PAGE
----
Each story in The Lowest Heaven is themed around a body in the Solar System, from the Sun to Halley’s Comet. The stories are illustrated with photographs and artwork selected from the archives of the Royal Observatory, while the book’s cover and overall design are the work of award-winning illustrator Joey Hi-Fi.
We’re happy… no… elated. Amazing writers, astounding partner, incredible photography, Joey Hi-Fi and simply some of the best science fiction we’ve ever read. This collection is definitely more literary than operatic, although there are some cheeky nods to the classics of the genre, these are contemporary, character-focused stories, with more than bit of edge to them. Science fiction’s oldest inspirations, our closest celestial neighbours—just as relevant today as they ever were.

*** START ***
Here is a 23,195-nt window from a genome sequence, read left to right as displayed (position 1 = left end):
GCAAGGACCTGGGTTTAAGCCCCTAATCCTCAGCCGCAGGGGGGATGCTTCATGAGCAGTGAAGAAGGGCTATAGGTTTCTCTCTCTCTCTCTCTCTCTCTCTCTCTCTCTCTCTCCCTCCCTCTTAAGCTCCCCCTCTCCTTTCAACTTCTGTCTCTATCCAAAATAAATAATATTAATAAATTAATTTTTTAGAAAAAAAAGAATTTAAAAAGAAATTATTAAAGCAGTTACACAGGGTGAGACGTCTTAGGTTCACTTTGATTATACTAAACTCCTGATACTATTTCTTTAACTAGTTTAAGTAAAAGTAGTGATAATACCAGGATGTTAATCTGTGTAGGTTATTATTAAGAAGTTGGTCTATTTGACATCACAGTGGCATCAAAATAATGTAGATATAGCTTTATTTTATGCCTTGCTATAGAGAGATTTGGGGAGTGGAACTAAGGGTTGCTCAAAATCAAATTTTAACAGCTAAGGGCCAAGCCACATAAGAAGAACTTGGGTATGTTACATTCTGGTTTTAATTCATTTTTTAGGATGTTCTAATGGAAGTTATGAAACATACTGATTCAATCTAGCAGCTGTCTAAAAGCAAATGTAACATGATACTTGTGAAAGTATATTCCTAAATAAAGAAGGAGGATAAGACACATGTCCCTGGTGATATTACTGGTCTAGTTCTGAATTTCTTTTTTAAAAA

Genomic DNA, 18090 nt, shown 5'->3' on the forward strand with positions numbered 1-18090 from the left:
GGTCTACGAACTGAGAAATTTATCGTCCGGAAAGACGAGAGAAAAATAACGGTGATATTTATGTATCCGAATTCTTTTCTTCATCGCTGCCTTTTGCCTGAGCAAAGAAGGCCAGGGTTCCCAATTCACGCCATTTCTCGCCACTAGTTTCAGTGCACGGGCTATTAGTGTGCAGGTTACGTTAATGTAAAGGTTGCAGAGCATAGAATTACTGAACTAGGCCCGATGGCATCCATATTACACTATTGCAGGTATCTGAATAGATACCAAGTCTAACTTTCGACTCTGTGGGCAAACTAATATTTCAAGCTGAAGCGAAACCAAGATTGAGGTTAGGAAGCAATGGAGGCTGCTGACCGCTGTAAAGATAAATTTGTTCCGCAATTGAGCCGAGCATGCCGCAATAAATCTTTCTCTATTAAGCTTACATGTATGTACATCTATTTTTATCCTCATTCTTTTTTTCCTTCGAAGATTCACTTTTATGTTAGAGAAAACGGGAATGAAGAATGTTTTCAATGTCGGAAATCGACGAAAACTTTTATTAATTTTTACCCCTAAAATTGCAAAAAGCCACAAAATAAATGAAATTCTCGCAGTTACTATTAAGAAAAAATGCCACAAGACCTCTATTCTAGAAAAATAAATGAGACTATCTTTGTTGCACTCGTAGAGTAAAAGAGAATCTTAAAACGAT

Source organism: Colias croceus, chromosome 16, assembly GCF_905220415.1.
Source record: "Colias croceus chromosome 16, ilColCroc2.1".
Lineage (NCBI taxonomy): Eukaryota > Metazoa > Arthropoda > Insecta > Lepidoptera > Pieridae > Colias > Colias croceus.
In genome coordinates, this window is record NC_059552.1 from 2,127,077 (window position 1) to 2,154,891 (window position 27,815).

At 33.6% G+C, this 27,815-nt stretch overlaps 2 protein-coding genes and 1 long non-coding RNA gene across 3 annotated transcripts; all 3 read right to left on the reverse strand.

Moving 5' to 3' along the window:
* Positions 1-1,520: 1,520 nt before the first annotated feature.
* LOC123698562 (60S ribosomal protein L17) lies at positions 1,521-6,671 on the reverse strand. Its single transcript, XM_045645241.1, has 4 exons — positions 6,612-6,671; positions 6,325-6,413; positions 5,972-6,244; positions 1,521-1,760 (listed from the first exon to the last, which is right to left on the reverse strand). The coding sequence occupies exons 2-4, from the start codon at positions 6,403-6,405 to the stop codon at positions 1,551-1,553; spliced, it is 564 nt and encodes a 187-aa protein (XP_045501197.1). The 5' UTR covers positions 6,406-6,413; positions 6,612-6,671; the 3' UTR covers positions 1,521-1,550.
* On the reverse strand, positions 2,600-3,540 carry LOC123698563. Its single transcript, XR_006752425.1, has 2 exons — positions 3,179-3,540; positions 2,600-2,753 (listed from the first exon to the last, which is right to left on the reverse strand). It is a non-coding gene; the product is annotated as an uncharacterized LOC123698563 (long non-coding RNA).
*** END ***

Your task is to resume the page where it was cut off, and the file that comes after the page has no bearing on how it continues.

(Also, robots, rockets and space monsters. Because.)
Now as interested as I am in the high concept behind The Lowest Heaven, the list of contributors appeals to me even more. A positively stonking assortment of authors will be represented in the next collection to come from Jurassic London, including—deep breath—Adam Roberts, Alastair Reynolds, Maria Dahvana Headley, Jon Courtenay Grimwood, Kaaron Warren, Lavie Tidhar, Kameron Hurley, James Smythe and S. L. Grey.
Both Simon Morden and Mark Charan Newton from this week’s Cover Art Corner have submitted stories too.
You don’t think that’s it, do you? Well it ain’t. But better that you read through the whole table of contents on this Pandemonium page rather than suffer me repeating it here.
Both the physical and the digital editions of The Lowest Heaven are coming on out June 13th. Mark your calendars accordingly.
Where Art Thou, NOS4R2?